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How the Endless Aisle Can Help Keep Up With Demand

Article - 5 Min. Read

No shopper should have to leave empty-handed. Find out how some retailers are blending online with in-store to deliver superior customer experiences.

Two customers in a furniture store shopping with a mobile device.

Customer expectations are at an all-time high. Shoppers in the habit of buying on-demand from a wide selection of products online now expect the same experience when buying in-store. How can retailers be sure to deliver a great in-person purchasing experience?

88% of customers say the experience a company provides is as important as its products or services.[1]

It’s a challenge amid surging demand and ongoing supply chain problems. But businesses continue to rise to the occasion by optimizing, innovating and helping change the world of retail as we know it.

One such solution might be “endless aisles,” a growing trend that intelligently combines the best of online and offline stores to serve customers in a better way.

What Is an Endless Aisle?

Just as the name implies, the endless aisle presents consumers with access to a full product selection that doesn’t physically exist within the confines of the actual store.

As customers are walking the aisles, they’re able to browse items that aren’t physically there. Using self-service kiosks or with the help of a sales associate, shoppers can purchase out-of-stock items, for example. Or they can see a sample product in-store and have the size and color they need shipped directly to them.

The aim is to blend online selection with a brick-and-mortar experience to the satisfaction of the consumer and the business.

20% By 2025, organizations offering a unified commerce experience by frictionlessly moving customers through journeys will see at least a 20% uplift in total revenue.[2]

The Benefits of an Endless Aisle Approach

Offering endless aisle service can have a positive impact on several areas that are increasingly critical to a retailer’s success:

Hold Less Inventory

With endless aisles, retailers can sell a wider assortment without having to hold inventory for every product. Keep stock in the warehouse, across other store locations, or use third-party fulfillment centers. Yet shoppers will have easy access to the whole selection.

Enhance Customer Experience

Stockouts are frustrating for everyone involved, and may result in the potential loss of a sale to a competitor. An endless aisle can help save that revenue, ensuring each customer gets exactly what they want out of their visit. Whether with their in-store purchase or with an email of an online order confirmation, they can leave happy.

Reduce Online Returns

E-commerce sees a larger number of returns than brick-and-mortar retail. For example, shoppers may order several sizes of clothing to see what fits and return the rest. They may feel an item isn’t quite what they expected when it arrives. Shopping online in the store and with the help of an associate can help mitigate the potential for returns.

The Challenge of Endless Aisle Retail

Alas, these benefits are only achievable if you can tackle the biggest challenge of an endless aisle strategy: keeping track of inventory. Ideally, that needs to happen in real time. To process in-store orders, everyone must have a clear and current look at sales and inventory data across store locations, warehouses and the online store.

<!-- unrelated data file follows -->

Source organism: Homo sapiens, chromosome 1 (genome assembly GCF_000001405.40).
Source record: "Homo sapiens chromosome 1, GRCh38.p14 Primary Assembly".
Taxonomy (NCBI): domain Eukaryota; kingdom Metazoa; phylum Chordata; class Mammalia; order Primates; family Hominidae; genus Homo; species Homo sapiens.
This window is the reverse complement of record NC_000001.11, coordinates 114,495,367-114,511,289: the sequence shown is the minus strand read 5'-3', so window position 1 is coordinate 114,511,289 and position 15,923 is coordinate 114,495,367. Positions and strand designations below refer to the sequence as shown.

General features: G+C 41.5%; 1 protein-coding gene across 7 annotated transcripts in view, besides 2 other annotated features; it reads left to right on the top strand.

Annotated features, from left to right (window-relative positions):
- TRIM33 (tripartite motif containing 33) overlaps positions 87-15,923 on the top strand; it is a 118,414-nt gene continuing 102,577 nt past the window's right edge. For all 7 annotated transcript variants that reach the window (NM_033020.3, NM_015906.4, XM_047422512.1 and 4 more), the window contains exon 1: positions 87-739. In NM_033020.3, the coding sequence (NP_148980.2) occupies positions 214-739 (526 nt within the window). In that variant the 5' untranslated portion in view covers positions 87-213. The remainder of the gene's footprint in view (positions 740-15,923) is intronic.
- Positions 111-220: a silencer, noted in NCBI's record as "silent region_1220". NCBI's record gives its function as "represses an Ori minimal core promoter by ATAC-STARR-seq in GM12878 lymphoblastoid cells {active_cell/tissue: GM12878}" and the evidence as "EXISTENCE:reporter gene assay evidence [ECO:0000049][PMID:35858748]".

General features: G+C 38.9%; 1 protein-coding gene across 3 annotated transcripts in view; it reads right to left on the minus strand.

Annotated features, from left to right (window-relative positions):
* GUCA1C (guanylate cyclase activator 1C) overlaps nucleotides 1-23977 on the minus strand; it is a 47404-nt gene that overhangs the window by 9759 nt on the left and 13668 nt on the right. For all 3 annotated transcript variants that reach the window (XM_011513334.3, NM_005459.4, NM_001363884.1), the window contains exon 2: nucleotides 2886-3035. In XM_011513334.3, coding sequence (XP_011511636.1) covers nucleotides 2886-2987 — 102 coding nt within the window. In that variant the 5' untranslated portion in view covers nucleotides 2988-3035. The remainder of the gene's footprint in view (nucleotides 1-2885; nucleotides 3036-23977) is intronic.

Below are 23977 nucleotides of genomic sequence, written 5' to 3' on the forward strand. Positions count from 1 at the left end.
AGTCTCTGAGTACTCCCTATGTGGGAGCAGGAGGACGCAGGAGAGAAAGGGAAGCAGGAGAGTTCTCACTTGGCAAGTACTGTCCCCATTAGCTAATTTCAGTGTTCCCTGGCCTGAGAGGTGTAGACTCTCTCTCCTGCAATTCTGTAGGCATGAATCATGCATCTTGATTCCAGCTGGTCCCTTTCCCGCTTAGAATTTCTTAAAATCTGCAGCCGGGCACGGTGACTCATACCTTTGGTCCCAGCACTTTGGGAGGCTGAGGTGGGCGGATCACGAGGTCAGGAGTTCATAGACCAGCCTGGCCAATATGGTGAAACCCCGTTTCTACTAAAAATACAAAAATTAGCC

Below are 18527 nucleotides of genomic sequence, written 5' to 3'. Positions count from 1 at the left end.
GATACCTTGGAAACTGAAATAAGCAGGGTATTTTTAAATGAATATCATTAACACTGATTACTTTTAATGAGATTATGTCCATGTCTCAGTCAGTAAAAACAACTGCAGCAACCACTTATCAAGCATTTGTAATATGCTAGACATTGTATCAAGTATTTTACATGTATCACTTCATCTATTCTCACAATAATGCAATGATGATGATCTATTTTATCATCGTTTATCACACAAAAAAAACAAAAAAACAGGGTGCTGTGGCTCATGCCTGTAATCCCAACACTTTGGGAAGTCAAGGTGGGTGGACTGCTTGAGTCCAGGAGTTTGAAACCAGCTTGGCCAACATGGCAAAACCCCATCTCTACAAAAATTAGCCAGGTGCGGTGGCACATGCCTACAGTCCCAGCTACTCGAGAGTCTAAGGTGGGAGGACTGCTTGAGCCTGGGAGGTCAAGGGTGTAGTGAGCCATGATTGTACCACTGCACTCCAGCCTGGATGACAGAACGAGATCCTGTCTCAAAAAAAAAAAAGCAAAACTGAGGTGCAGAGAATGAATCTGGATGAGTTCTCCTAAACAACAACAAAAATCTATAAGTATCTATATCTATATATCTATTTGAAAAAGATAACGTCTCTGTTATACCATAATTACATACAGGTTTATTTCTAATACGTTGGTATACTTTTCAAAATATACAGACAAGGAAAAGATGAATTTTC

How to Apply an Endless Aisle Strategy

If a business is eager for the benefits, and up to the task of real-time inventory management, there are several ways to put endless aisles into practice. Popular strategies include:

Order Fulfillment

Also referred to as drop shipping, this model gives sales associates access to third-party suppliers. They can order items for shoppers in-store and ship directly to them.

Third-party fulfillment gives a retailer access to a lot more inventory without having to warehouse it themselves, but it can be more complex to navigate that partnership.

Self-Serve Experience

Some endless aisle retailers opt to provide interactive kiosks for shoppers, which can act as a virtual extension of the literal store shelf. If customers don’t see what they need or want to compare options, they can do so right on the kiosk screen and place an order themselves without the help of an associate.


This model uses the physical retail space to create an experience rather than attempting to stock a full selection of products in that space. Customers can browse and interact with merchandise, compare models, and work with a sales associate to place an order.

A showroom order can be assembled on a mobile device, making the experience even more convenient for consumers. And for the retailer, this tactic presents more cross-sell and upsell opportunities without having to find a place in-store for all those items.

Key Takeaway

For retailers striving to navigate supply chain challenges and keep up with customer demand, implementing an endless aisle is one way to achieve success.

Not every approach will work for every business, but the strategies here offer examples of how you can merge digital and physical to provide a seamless experience, wider selection, and faster service—all valuable assets that today’s customers want.

  1. [1]Salesforce, “State of the Connected Customer, 5th Edition,” February 2022.
  2. [2]“Magic Quadrant for Digital Commerce,” Gartner, Aug. 10, 2022.

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